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What is Palestine in America?

Palestine in America Inc NFP is a nonprofit organization dedicated to educating people in the United States about Palestinian-American issues using journalism and cultural events. Palestine in America hosts articles, short stories, poems written by or about Palestinians. We produce our print magazine quarterly and hosts educational and cultural events.

PiA is always looking for original content to publish. Send in your reports to info@palestineinamerica.com Material will be edited by our team of editors and published as we see fit.

There are opportunities to earn blog space for regular  contributors, especially for student journalists, student activists and Palestinian-Americans.  Video and audio reports are accepted as well.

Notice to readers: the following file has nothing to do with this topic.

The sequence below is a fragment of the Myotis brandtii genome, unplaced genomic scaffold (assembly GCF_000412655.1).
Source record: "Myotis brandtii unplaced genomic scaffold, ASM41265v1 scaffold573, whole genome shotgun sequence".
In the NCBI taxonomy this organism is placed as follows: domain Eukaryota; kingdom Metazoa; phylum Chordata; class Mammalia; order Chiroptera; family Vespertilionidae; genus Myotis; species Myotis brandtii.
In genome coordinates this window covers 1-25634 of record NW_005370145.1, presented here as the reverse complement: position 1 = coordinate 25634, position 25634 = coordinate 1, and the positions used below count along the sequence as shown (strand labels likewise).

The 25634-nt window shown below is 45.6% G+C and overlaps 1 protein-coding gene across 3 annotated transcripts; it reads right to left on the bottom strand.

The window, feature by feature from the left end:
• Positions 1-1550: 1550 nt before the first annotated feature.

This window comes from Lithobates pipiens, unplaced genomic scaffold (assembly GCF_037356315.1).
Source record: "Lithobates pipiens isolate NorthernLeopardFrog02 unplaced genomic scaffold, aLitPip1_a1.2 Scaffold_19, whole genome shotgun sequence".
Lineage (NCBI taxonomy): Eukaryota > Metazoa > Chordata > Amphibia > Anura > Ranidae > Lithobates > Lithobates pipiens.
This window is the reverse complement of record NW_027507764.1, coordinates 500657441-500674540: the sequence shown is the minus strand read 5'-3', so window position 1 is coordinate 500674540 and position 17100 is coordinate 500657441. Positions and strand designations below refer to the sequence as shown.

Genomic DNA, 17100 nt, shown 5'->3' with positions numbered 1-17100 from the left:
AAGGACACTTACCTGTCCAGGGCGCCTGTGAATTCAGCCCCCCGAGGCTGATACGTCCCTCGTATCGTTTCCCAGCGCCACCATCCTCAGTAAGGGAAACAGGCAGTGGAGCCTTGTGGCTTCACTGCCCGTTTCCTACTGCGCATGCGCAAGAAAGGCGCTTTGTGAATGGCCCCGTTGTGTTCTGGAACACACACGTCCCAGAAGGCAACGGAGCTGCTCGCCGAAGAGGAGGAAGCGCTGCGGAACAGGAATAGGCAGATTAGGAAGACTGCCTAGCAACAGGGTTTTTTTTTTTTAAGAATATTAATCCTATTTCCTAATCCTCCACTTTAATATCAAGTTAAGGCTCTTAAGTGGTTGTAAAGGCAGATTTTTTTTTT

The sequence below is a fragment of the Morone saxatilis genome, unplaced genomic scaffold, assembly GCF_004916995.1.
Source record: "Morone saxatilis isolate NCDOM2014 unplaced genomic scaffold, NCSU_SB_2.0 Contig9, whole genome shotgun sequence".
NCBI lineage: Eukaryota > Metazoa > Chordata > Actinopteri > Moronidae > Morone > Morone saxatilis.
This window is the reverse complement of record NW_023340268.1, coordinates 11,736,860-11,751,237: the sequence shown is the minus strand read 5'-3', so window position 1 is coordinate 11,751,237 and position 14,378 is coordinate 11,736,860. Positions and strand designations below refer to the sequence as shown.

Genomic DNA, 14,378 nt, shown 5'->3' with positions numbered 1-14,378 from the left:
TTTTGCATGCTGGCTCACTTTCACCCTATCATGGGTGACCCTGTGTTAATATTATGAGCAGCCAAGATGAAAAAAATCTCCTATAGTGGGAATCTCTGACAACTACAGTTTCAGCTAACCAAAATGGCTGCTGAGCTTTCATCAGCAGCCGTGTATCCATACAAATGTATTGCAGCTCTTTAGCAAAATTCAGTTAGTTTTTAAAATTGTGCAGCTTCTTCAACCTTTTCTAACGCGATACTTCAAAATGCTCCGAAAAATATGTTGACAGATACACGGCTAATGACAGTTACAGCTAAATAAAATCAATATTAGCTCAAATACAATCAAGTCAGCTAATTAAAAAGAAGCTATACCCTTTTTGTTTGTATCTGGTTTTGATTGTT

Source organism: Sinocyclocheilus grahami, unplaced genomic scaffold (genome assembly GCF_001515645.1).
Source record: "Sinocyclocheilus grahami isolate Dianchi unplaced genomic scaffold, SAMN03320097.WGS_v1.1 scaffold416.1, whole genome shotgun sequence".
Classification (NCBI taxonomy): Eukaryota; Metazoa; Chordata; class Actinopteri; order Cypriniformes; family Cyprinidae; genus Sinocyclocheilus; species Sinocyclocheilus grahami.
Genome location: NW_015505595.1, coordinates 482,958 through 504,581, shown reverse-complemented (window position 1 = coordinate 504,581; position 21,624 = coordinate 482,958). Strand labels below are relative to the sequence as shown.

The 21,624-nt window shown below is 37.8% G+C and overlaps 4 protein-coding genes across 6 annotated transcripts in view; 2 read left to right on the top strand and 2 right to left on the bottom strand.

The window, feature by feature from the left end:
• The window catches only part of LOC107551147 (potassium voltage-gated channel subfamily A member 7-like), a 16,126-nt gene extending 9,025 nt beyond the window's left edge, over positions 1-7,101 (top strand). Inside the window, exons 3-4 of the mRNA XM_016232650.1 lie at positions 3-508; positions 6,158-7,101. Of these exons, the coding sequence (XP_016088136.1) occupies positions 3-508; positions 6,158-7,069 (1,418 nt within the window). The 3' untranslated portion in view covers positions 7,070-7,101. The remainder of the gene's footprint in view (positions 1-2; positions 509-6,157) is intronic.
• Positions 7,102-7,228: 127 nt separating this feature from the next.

We ask that all entries be original. Any plagiarism will result in losing future opportunities to be published.

Once the report is published, Palestine in America reserves the right to keep or take down the report at anytime.

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A summer that will never be forgotten

A summer that will never be forgotten

This article was originally published August 2016 in Palestine in America’s second annual print issue.

Contributors Aymen Abdel Halim and Naeem Vahora

It’s been two years, and Gaza is still in ruins. As Israeli rockets descended upon the Gaza Strip in the summer of 2014, countless schools, hospitals, mosques, UN shelters, and vital infrastructure came under fire. The brutal and indiscriminate 51-day assault further accelerated the already grave humanitarian disaster in the besieged strip.